The Phillips file Featured

8:00pm EDT October 26, 2008

Where were you born?

Oneida, N.Y., but I grew up in Nashua, N.H.

What was your very first job?

In Nashua, I was 16, and I worked as a stock boy at F. W. Woolworth Co. on Main Street.

Whom do you admire most in business and why?

Rich Melman (chairman and founder of Lettuce Entertain You Enterprises Inc.). I have had the privilege of meeting him a couple of times, and they work with our concessionaires in the premium catering area at the stadium. He has had, in a very difficult business, an incredible string of successful restaurants. He is a creative gentleman but very down to earth, a regular guy. He believes in having fun, and at the same time, he believes in high quality, both in terms of the service provided in his establishments and the ingredients that are used in his product.

Who is your favorite Chicago Bears player of all time?

I don’t know if I can tell you one. Everyone loves Walter Payton, and he’s definitely up there. I had the privilege of knowing him not just as a player, but I saw the human and business side of him because, after he retired, he sat on our board before he passed away. Another favorite is Matt Suey. I loved his work ethic and how he was the consummate team player. Another one that I loved a lot, just because he was maybe the most friendly and nicest player to be around — and seemed to have a lot of different interests in his life besides football — was Neal Anderson.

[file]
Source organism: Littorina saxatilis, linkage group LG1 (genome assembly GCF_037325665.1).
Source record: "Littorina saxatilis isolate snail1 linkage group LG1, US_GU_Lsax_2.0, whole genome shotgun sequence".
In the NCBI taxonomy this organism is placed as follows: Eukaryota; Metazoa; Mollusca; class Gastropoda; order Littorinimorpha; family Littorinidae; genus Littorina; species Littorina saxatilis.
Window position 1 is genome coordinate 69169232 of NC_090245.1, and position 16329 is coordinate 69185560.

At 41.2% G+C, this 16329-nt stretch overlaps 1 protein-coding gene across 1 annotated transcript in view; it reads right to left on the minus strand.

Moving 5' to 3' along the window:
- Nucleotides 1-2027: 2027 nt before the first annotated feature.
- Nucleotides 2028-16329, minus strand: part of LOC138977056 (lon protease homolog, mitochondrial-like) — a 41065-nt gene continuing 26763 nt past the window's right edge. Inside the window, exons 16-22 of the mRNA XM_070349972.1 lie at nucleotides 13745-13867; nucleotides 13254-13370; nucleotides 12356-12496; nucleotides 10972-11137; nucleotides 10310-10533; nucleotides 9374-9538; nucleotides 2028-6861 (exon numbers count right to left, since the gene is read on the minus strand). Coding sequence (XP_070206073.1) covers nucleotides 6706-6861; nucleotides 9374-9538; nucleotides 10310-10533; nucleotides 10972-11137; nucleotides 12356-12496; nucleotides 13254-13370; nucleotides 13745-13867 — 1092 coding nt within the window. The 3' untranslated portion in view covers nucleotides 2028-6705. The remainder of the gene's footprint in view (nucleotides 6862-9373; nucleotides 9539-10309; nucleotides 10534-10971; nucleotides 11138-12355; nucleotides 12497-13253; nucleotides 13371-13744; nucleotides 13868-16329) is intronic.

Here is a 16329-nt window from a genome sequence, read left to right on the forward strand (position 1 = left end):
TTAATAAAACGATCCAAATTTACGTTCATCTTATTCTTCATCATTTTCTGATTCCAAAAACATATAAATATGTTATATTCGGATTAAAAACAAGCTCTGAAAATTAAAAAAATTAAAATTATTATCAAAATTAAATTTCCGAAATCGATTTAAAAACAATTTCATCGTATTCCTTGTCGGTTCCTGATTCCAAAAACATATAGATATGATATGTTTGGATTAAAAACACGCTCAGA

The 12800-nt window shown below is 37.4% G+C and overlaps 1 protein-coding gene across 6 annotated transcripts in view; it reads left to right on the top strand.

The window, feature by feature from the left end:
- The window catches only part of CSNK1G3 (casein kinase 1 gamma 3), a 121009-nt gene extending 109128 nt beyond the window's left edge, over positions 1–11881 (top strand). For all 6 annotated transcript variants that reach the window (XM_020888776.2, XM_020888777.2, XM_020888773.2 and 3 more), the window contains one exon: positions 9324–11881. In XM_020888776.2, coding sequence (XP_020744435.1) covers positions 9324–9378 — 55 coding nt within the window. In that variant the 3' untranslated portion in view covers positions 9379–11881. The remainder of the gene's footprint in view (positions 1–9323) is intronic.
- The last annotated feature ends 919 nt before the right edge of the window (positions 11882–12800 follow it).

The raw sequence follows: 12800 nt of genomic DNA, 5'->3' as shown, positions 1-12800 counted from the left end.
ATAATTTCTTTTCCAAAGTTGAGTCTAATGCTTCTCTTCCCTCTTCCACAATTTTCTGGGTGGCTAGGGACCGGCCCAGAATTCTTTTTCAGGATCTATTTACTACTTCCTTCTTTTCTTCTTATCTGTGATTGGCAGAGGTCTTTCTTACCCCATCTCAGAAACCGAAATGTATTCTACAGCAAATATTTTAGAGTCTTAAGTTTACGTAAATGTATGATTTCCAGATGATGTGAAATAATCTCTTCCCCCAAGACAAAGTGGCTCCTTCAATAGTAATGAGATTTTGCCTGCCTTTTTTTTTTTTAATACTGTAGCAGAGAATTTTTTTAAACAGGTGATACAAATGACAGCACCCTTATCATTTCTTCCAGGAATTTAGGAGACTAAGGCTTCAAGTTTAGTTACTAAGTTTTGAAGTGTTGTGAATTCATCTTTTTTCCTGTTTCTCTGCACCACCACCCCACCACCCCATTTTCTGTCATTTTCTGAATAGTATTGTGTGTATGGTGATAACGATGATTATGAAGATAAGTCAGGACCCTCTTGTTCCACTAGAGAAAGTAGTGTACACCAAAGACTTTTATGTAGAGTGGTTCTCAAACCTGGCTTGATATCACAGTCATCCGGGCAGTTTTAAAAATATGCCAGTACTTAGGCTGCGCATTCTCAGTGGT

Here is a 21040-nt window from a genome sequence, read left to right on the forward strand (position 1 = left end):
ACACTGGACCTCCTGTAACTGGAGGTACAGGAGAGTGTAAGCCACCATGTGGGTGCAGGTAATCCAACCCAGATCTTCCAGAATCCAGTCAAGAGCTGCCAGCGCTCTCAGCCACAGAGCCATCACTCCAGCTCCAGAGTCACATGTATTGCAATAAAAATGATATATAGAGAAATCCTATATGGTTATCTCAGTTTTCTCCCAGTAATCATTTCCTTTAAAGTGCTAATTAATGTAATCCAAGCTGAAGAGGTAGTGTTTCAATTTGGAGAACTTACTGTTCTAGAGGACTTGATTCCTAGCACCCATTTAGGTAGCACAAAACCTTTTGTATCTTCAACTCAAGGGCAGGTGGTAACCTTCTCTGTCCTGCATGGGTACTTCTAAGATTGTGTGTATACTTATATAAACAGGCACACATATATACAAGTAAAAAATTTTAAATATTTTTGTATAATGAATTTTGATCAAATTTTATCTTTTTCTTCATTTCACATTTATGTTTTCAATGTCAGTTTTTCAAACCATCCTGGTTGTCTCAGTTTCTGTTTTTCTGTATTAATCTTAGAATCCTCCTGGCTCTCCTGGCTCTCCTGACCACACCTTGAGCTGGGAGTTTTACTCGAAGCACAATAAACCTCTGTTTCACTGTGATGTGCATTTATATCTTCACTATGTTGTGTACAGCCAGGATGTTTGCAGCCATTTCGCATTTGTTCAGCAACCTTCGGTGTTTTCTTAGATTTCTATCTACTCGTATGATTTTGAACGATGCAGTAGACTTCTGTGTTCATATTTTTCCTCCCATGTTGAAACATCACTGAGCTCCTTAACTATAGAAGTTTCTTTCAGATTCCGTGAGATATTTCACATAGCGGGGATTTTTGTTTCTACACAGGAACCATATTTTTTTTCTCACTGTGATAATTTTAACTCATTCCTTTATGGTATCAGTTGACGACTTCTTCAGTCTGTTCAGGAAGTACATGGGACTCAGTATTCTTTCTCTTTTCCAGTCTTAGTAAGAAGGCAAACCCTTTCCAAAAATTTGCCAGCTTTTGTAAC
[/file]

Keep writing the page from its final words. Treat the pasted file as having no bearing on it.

If you could be one superhero, who one would you be and why?

It came down to three: Superman, Batman and Spiderman. All three of them always did good things, and they weren’t known to a lot of people for doing those things. But I’m going to lean toward Spiderman. He was a regular guy, he had a real humanistic side to him, had a great heart, he was witty, and he was smart. ... And he didn’t really have, unlike Superman, a lot of superhero powers. And for the powers that he was given, he realized they came with a greater responsibility.